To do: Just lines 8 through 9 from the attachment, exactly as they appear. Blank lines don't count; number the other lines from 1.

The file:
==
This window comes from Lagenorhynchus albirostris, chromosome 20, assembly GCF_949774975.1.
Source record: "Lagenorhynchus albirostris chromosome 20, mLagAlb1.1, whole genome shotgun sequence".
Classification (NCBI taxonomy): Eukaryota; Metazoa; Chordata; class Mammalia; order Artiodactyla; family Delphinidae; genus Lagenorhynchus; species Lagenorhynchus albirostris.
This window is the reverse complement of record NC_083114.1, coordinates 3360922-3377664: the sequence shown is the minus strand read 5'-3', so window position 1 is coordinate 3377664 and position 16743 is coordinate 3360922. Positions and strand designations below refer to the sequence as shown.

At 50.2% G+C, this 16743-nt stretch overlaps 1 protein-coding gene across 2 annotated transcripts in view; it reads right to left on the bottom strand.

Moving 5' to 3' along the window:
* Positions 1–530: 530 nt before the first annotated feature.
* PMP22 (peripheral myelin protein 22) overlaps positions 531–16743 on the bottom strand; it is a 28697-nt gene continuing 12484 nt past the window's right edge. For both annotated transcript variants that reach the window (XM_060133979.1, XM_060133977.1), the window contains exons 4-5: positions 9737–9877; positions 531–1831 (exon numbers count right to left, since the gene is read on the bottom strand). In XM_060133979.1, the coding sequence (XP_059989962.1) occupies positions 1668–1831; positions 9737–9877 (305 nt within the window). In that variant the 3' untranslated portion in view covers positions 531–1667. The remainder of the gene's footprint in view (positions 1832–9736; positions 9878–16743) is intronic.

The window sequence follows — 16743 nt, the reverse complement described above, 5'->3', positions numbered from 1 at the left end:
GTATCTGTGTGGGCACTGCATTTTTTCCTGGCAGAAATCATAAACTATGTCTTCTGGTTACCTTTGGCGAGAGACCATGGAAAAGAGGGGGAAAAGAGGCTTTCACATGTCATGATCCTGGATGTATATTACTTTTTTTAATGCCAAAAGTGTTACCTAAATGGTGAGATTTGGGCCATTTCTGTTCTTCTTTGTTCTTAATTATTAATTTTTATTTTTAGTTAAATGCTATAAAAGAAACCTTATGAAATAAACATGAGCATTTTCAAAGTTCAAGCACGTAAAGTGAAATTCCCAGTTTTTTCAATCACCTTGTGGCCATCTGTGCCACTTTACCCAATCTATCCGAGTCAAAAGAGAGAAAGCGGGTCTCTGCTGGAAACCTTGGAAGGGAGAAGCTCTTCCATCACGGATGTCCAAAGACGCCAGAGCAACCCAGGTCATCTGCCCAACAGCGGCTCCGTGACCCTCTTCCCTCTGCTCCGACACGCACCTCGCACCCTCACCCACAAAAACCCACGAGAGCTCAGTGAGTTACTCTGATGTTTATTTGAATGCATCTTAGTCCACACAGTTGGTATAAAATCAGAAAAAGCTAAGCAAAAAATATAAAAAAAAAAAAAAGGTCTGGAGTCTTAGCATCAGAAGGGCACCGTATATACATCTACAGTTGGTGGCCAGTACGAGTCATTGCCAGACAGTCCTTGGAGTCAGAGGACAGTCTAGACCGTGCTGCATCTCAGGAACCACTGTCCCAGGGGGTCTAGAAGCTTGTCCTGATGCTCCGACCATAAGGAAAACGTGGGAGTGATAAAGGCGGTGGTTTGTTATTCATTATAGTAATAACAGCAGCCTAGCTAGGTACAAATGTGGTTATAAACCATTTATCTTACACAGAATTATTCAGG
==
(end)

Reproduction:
* PMP22 (peripheral myelin protein 22) overlaps positions 531–16743 on the bottom strand; it is a 28697-nt gene continuing 12484 nt past the window's right edge. For both annotated transcript variants that reach the window (XM_060133979.1, XM_060133977.1), the window contains exons 4-5: positions 9737–9877; positions 531–1831 (exon numbers count right to left, since the gene is read on the bottom strand). In XM_060133979.1, the coding sequence (XP_059989962.1) occupies positions 1668–1831; positions 9737–9877 (305 nt within the window). In that variant the 3' untranslated portion in view covers positions 531–1667. The remainder of the gene's footprint in view (positions 1832–9736; positions 9878–16743) is intronic.

The window sequence follows — 16743 nt, the reverse complement described above, 5'->3', positions numbered from 1 at the left end: